By John R. Shoemaker
The Greek symbol (mu) is used to represent the word micro in electronics, u MONITOR is pronounced micromonitor.
Rocky Mountain Instrument, 202 Fremont Street, Thermopolis, WY 82443, (307) 864-9300 manufacturers this slick, panel mounted aircraft engine monitor that offers a wealth of information in a very small package standard radio stack width (6.253 x 3.25"h x 4.5"d and weighing only 1.5 lbs). Information is presented digitally on a custom liquid crystal display screen. "Oh-oh," you might say, "Can't read that kind of display in direct sunshine." Not so! The aviation green, electro-luminescent backlight display is sharp and legible in bright sunlight and just as easy to read on the darkest night. A front panel activated variable backlight adjustment allows for ambient lighting extremes. Placement of the radio stack in N883RV RVGA is to the right of center with the MONITOR on top. Visibility/legibility is excellent. From a standpoint of readability, the MONITOR rates a 'ten'.
Features abound. Starting with the clock, you can display any one of the following: GMT, LMT, TIMER, FLIGHT TIME, 8 TACH TIME. All, excepting the latter, are easily adjustable by the pilot and appear bottom dead center on the screen.
GMT and LMT are self explanatory.
The TIMER, however, is a little more sophisticated in that it can count up or down, be stopped and restarted, or be used to count down from a number of minutes preset by the pilot. Fuel management is a snap with this feature. For example: set the timer at 30 minutes and start it counting with your takeoff roll; it will count down. When zero is reached, an alarm sounds in both the cabin and headsets, plus the clock portion of the display flashes. This is your audio AND visual notice that 30 minutes has elapsed and it is time to change fuel tanks. The counter immediately starts to count up. Both audio alarm and display flashing will cease when you press the appropriate button. The counter continues on its way toward 60 minutes, at which time the process repeats itself. You have been apprised that one hour has elapsed since the last change of fuel tank. Time to change tanks again. Since fuel management (read 'keeping time') is one of the sticky problems in general aviation, the micro-MONITOR goes a great way toward automatically reminding the pilot that 'time flies'!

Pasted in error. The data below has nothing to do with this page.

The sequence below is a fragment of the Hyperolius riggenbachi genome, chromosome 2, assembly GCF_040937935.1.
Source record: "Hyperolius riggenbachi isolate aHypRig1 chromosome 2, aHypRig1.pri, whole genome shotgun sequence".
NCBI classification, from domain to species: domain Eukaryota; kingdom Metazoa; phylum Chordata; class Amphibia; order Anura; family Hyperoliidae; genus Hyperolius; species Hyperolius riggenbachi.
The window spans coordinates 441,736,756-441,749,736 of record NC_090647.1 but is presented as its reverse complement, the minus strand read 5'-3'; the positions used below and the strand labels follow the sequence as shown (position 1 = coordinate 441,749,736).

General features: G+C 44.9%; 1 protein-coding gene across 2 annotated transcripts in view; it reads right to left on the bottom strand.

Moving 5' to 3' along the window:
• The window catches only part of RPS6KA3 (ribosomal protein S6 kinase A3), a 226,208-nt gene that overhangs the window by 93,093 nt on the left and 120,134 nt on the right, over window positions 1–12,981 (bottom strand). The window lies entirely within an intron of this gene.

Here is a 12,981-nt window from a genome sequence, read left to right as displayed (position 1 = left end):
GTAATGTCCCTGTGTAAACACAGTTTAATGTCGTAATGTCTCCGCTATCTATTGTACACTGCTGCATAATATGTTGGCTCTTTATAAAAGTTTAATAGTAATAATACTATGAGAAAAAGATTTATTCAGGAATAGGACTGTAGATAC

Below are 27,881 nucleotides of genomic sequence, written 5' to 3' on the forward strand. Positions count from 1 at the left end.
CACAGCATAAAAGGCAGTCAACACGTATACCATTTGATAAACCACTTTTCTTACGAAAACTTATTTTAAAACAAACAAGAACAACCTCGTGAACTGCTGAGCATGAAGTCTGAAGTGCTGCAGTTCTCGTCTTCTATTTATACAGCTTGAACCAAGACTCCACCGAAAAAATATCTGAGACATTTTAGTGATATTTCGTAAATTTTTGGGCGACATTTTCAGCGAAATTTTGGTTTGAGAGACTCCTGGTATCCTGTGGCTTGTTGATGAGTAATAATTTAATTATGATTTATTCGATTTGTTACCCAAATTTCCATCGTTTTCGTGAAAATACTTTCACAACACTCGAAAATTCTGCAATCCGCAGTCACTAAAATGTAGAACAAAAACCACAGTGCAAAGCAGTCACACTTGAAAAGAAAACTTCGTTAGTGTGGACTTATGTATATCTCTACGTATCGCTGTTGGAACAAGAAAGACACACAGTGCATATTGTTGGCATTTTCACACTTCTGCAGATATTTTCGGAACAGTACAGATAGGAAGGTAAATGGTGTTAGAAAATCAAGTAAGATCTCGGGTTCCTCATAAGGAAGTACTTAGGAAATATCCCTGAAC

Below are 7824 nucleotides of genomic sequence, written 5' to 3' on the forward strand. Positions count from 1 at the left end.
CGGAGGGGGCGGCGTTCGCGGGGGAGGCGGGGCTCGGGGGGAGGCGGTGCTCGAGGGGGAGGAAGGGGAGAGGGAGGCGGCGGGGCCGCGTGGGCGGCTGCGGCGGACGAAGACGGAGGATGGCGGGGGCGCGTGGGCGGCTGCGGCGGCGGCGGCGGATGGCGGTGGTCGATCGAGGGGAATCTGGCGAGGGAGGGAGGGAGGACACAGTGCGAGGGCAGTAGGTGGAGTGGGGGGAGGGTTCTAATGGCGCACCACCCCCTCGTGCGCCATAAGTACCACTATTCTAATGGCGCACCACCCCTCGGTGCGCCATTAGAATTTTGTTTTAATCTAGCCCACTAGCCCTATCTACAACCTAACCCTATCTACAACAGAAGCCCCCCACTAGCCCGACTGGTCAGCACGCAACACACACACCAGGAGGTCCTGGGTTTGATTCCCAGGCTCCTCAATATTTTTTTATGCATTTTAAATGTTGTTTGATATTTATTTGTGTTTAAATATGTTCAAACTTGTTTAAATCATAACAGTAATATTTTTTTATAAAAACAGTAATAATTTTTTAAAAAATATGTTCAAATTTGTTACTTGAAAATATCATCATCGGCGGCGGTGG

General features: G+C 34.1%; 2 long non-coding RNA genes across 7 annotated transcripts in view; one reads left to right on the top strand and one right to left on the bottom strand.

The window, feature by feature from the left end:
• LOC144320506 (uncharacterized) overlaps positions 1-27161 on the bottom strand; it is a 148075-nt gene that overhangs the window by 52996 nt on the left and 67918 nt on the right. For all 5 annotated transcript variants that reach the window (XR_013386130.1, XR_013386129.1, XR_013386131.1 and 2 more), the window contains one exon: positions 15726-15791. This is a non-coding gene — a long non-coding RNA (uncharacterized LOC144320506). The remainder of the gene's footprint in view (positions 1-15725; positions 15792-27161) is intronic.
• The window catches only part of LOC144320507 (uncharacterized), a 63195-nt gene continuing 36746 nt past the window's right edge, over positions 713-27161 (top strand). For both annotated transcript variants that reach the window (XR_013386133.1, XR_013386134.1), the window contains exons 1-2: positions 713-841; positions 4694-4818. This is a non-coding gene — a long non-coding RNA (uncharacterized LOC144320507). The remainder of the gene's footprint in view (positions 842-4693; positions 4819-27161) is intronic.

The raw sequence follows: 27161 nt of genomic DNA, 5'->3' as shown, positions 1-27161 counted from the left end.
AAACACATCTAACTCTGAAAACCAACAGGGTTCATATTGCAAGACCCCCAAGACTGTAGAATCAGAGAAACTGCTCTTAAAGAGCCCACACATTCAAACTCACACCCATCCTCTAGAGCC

The FLIGHT TIME feature is activated by oil pressure and provides a convenient way to record log book time. One might consider zeroing this particular function with every refueling??
TACH TIME is based upon (an adjustable) engine RPM-as is the case on standard tachometers.
Readings for tachometer, pressures (oil and fuel), temperatures (oil, OAT, CHT, EGT & carburetor), ammeter and voltmeter are also digitally displayed by the microMONITOR. A readout of your RPM appears in the top center section of the screen changing in increments of 10 RPM. The readout changes as anticipated with excellent reliability.
Transducers for alarms, fuel and oil pressures, sensors for alternator current, oil and outside air temperatures, and manuals for assembly, installation and usage are all part of the basic package. Some sensors must be assembled by the builder and since your editor burns his thumb on the soldering iron, they were fabricated by a local electronics technician.
Optional transducers, i.e., those not supplied with the basic MONITOR package include: EGT, CHT, Carburetor Temperature, Manifold Pressure and Fuel Flow providing fue flow, fuel quantity remaining based on actual used and endurance based on current fuel flow and fuel remaining). Specific suggestions for type, availability and cost accompany the instructions.
All-in-all there are 22 different functions available. Just think of the panel space that can be saved! Measurements of all critical functions are compared to alarm set points that are adjustable by the user from front panel controls. Out-of-limit measurements automatically activate the audio and visual alarms.
Installation instructions are first-rate and if you are so inclined, the MONITOR is available in kit form (save about $300) as well as a completed product. $1,269 was your editors outlay for a factory built instrument.
Ron Mowrer, owner of Rocky Mountain Instrument, is a straight shooter, easy to converse with and responds to written inquiry promptly thereby providing the kind of factory backup we all applaud and encourage. Warranty is for a period of two years and covers defects in materials and workmanship.
(The above unedited article (except for format) appeared in Van's Air Force - Tri-State Wing, February 1994, 700 South Lafayette, Macomb, IL 61455-2954)